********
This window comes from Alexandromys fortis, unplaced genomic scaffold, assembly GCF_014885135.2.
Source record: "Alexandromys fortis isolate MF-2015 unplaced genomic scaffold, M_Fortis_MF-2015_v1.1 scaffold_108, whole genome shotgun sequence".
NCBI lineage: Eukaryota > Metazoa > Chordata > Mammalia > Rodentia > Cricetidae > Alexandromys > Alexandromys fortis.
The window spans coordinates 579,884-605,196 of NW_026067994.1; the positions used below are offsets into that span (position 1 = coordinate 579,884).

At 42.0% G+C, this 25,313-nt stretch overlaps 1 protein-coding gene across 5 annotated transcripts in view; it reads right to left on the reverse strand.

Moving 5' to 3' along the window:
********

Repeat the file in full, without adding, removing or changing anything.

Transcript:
This window comes from Alexandromys fortis, unplaced genomic scaffold, assembly GCF_014885135.2.
Source record: "Alexandromys fortis isolate MF-2015 unplaced genomic scaffold, M_Fortis_MF-2015_v1.1 scaffold_108, whole genome shotgun sequence".
NCBI lineage: Eukaryota > Metazoa > Chordata > Mammalia > Rodentia > Cricetidae > Alexandromys > Alexandromys fortis.
The window spans coordinates 579,884-605,196 of NW_026067994.1; the positions used below are offsets into that span (position 1 = coordinate 579,884).

At 42.0% G+C, this 25,313-nt stretch overlaps 1 protein-coding gene across 5 annotated transcripts in view; it reads right to left on the reverse strand.

Moving 5' to 3' along the window: